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My Advertising Isn’t Working…

A gold member recently posted the following question as a comment to a journal entry:

Virtually all forms of advertising media that I have used, and believe me I have tried just about all of them, have been very expensive and have returned little to no value. How do I know some other advertising meduim, or message is going to work. I have spent tens of thousands of dollars in the past two years with little to show for it.


I felt I should post the response here in the main forum to be sure everyone has a chance to read it:



Here's the truth about advertising:

Most advertising does not work. Even for the experts. You never know what advertising is going to work before you try it, and if you don't test it, you never will.

The difference between success and failure in advertising is methodically testing and measuring everything you do - almost to compulsion.

Asking people where they heard of you really doesn't count. That is virtually useless and most unreliable.

The first advertising "step" you should take is to cancel every piece of advertising that is not accurately tracked. More on this later.

The first advertising "rule" you should follow is: direct response only. Meaning, only pay or participate in those types of advertising which return a measurable return on investment - positive or negative. Don't spend a single cent "getting your name out there, building your brand, or improving your image." It doesn't matter. Building the brand of Cottman is Cottman's job. If they don't do it, it shouldn't get done. Your job is to get leads.

Your advertising should focus on getting people with transmission problems to identify themselves as people with transmission problems. Then focus your advertising effort on those people.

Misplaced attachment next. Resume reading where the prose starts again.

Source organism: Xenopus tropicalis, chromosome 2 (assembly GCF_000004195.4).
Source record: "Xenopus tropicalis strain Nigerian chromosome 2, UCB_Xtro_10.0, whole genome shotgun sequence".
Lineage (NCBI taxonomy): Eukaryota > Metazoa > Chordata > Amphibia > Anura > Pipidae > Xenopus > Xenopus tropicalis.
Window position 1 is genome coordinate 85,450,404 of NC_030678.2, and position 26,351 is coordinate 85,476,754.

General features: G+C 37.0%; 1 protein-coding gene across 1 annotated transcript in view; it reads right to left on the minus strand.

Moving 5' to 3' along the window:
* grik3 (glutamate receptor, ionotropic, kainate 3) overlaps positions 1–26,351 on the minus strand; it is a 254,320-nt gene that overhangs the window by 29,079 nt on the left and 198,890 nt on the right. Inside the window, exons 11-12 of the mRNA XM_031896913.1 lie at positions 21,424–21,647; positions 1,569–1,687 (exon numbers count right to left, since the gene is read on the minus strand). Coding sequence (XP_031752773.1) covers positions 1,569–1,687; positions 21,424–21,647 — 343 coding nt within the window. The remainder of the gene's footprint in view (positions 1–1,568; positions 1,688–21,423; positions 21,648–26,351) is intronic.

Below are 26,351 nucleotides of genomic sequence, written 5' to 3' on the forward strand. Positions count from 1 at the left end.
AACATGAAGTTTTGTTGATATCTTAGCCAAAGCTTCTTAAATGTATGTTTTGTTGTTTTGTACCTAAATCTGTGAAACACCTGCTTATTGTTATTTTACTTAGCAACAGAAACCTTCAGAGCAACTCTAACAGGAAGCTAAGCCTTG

Or, you can select specific makes/models/years of vehicles that are likely to have transmission problems soon, buy a list of people in your area who own those vehicles, and market directly to them via mail – offer preventative service.

Traditionally, your ads would try to convince people with transmission problems to get a new transmission, or choose Cottman, or even to call in to get a quote. I wouldn't try to do any of those.

Consider creating a consumer hotline for people with transmission problems to call and get "the truth" about the business. Ideally this would be a 5-10 minute recorded message, read by you, which explains the ins and outs of the business, what to look out for, what to expect, different methods, what's best, etc and ultimately explains how your shop is the ideal.

At the end of that message you would give people a chance to leave a message to make an appointment. The goal is make your shop the "obvious choice" so that they wouldn't even consider going anywhere else. This is best accomplished through information.

As for measuring and testing. If you advertise a consumer hotline, for instance, you can advertise different numbers or extensions using a service that provides on the fly reporting (found in our shortcuts section). Then you can see day by day where those calls/leads are coming from. Using that information you can make educated decisions about which appeals work, which media work, which headlines work, which copy works, etc., etc.

Back to the first part of your question...I would personally talk to every customer. Just have a conversation. Search for the hot buttons that caused them to choose you. You're not the cheapest, so it's probably not price.

Ask what they felt when they found out they had a problem. How many people did they call. Who did they call. What did they feel when they called Cottman? Why did they choose Cottman? Just make friends. Give them a gift certificate for lunch after they talk to you so they feel happy and good about it (that encourages word of mouth...what a great guy that Jerry is, he really cared).

That's how I would handle it.

Finally, I would really focus on improving your phone book ad. I dare say the majority of your leads should come from the phone book. Even every ad dollar you have goes to the phone book, do it. But do it correctly.